The variables collected at this stage were:

  1. AIDSMC investigation criteria (‘death’; tuberculosis coinfection in individuals under 50 years old; time of infection less than 2 years between HIV diagnosis and death; individuals aged under 30 years old; pregnant/puerperal women);

  2. cause of death (as per the International Classification of Diseases and Related Health Problems – 10th Revision [ICD-10]);

  3. alteration of cause of death after case investigation (yes; no);

  4. situations correlated to death (abusive use of alcohol and/or drugs; street dweller; psychiatric disorder patient);

  5. evaluation of therapeutic itinerary adequacy14 (inadequacy in access; inadequacy in health care; inadequacy in health system organization; inadequacy in relation to antiretroviral treatment; no inadequacies);

  6. death avoidability (yes; no; inconclusive);

  7. case notification criterion (Caracas/Rio de Janeiro; adapted CDC; CDC by CD4 T cell count; ‘death’); and

  8. recommendations for health services.

The most frequent inadequacies identified in the therapeutic itineraries, as well as the number of concomitant inadequacies found in each case were also computed. Inadequacies identified relating to AIDS deaths eligible for AIDSMC investigation in 2015 are shown descriptively, by means of absolute and relative frequencies, when appropriate, averages and standard deviations or medians and interquartile ranges. SPSS version 25.0 was used for this purpose.

The researchers were advised as to their duty to preserve the confidentiality and privacy of the cases they analyzed and signed a Confidentiality Commitment form as a requirement for taking part in the study.

The study project was approved by the Porto Alegre Hospital de Clínicas Research Ethics Committee (CEP/HCPA): Registration No. 12298713.7.0000.5327, dated April 10th 2013.


In 2015 there were 336 deaths from AIDS-related causes among people resident in Porto Alegre. Of these deaths, 113 (33.6%) were considered eligible for investigation by the AIDSMC, which was able to analyze 52 cases, accounting for 46,0% of eligible deaths. Figure 1 shows the flowchart for selecting the analyzed cases in relation to total eligible deaths.

Figure 1 – Flowchart for selecting HIVa/AIDSb deaths of people resident in Porto Alegre, Rio Grande do Sul, 2015a) HIV: human immunodeficiency virus.b) AIDS: acquired immunodeficiency syndrome.c) AIDSMC: Municipal AIDS Mortality Committee. 

When analyzing individuals eligible for investigation by the AIDSMC (n=113), the most frequent criterion found was diagnosis followed by a period of less than 2 years between HIV infection being identified and death (59/113 cases). The next most frequent criterion was HIV/tuberculosis coinfection in people under 50 years old (27/113 cases), as shown in Table 1. Among the deaths investigated by the AIDSMC (n=52), the first and second most frequent criteria were the same as those listed above in this paragraph, with 28/52 cases and 11/52 cases, respectively.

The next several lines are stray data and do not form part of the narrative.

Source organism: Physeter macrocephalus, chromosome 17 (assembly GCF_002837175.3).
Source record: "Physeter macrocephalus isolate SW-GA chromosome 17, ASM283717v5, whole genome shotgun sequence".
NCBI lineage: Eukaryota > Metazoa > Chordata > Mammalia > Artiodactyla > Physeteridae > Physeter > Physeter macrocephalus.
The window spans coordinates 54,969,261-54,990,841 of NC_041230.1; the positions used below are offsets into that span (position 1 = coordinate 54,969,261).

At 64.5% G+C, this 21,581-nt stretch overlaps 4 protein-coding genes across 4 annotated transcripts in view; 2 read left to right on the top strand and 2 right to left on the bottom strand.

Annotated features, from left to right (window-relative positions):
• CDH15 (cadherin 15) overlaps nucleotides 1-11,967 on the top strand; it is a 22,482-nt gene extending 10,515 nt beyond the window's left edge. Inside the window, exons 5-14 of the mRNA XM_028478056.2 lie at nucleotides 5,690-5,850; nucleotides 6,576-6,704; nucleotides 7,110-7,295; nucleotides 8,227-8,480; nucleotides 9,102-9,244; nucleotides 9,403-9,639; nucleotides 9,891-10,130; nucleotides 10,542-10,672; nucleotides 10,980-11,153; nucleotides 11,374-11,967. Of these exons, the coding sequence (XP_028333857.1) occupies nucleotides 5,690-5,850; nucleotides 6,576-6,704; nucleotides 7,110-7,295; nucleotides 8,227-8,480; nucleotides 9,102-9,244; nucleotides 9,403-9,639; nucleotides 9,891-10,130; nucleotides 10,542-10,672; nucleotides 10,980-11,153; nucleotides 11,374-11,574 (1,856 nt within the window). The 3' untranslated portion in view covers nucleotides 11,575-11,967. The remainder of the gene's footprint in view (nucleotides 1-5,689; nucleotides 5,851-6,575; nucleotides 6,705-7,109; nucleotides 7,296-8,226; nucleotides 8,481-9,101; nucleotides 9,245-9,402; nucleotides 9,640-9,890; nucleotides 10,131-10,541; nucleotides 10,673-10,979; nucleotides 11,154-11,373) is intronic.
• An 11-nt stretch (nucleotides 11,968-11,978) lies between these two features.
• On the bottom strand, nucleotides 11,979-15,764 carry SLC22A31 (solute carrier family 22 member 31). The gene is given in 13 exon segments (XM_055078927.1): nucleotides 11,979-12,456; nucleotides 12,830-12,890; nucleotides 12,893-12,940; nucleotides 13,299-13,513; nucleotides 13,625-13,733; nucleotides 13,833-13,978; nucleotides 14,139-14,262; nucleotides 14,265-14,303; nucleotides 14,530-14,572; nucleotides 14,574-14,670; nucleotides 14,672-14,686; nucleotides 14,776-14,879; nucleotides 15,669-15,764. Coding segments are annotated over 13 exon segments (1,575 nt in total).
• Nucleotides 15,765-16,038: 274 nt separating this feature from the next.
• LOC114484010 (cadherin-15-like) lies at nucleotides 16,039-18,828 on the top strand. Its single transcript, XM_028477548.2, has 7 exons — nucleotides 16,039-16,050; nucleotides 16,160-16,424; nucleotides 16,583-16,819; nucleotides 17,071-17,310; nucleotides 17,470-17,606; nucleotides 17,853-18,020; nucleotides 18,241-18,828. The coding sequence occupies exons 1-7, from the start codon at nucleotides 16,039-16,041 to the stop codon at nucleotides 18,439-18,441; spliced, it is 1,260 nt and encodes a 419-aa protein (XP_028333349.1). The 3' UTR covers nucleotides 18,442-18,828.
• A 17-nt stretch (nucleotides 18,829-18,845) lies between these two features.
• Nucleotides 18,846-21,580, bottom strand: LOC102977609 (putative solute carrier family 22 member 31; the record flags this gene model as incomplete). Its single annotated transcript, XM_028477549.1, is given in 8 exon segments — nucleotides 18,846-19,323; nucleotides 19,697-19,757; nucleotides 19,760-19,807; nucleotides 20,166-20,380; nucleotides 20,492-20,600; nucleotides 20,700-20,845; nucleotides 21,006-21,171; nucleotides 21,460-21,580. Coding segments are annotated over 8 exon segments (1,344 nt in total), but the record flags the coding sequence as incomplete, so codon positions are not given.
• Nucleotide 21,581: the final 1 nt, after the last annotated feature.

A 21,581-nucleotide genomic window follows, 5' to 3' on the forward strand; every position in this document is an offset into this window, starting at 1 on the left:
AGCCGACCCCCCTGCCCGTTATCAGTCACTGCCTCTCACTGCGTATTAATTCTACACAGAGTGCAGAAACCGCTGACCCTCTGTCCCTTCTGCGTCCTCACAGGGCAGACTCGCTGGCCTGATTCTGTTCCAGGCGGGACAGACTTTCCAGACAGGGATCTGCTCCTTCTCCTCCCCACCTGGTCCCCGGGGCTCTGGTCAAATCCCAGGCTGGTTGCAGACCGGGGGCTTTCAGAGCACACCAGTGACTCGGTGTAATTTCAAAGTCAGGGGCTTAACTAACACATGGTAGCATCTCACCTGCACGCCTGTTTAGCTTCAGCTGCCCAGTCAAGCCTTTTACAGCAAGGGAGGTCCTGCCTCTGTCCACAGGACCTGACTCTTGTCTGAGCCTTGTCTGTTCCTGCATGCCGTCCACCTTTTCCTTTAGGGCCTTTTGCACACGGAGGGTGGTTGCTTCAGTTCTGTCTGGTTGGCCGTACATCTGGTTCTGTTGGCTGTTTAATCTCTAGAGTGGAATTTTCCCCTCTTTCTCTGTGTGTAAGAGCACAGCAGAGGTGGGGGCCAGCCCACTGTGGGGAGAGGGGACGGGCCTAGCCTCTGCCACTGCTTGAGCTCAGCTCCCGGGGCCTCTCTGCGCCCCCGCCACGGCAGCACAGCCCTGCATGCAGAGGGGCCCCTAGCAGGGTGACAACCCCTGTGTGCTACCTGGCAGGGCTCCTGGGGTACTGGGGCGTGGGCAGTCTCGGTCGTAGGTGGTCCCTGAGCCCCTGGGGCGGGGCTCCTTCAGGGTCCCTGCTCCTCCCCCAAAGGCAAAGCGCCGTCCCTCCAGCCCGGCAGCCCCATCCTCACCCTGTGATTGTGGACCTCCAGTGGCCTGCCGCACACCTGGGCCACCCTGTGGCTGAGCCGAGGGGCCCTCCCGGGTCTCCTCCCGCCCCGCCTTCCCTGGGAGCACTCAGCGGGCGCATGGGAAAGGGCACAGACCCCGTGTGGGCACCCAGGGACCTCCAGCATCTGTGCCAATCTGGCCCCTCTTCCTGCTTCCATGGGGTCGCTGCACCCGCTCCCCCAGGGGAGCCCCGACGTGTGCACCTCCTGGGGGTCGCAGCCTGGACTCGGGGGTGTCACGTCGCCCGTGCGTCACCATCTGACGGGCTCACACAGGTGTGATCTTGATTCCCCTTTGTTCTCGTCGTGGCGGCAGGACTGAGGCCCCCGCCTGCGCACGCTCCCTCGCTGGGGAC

Table 1 – Distribution of sociodemográphic and clinical characteristics of AIDS deaths investigated by the Municipal AIDS Mortality Committee (n=52) and of AIDS deaths eligible for investigation (n=113), Porto Alegre, Rio Grande do Sul, 2015 

Variables Deaths eligible for investigation by AIDSMC (n=113) Deaths investigated by AIDSMC (n = 52)

n n
Death investigation criteria

‘Death’ 13 7
Under 30 years old 12 6
TBa/HIVb coinfection under 50 years old 27 11
HIV diagnosis less than 2 years before death 59 28
Pregnant/puerperal women 2

Sociodemographic variables

Male 64 30

Race/skin color

White 61 27
Black 29 14
Brown 16 9
Indigenous 1
Unknown 6 2


None 3 1
Incomplete primary school 4
Complete primary school 9 4
Incomplete middle school 45 24
Complete elementary education 13 7
Incomplete high school education 8 2
Complete high school or higher education 12 6
Unknown 10 8

Clinical variables

HIVb transmission route

Homosexual 6 3
Bisexual 1 1
Heterosexual 60 29
Drug use 6 1
Vertical transmission
Unknown 40 18

a) TB: tuberculosis.

b) HIV: human immunodeficiency virus.

With regard to the sociodemographic variables, among the deaths having criteria for AIDSMC investigation, attention is drawn to the majority (56.6%) being male (64/113 cases), mean age 41 years (standard deviation: 11 years), greater frequency of white race/skin color (61/113) and predominance of low schooling (61/113 had incomplete middle school education) (Table 1). As for the deaths investigated by the AIDSMC, the majority were also male (30/52 cases), mean age 40.5 years (standard deviation: 12.2 years), predominance of white race/skin color (27/52 cases) and low schooling (29/52 cases had incomplete middle school education).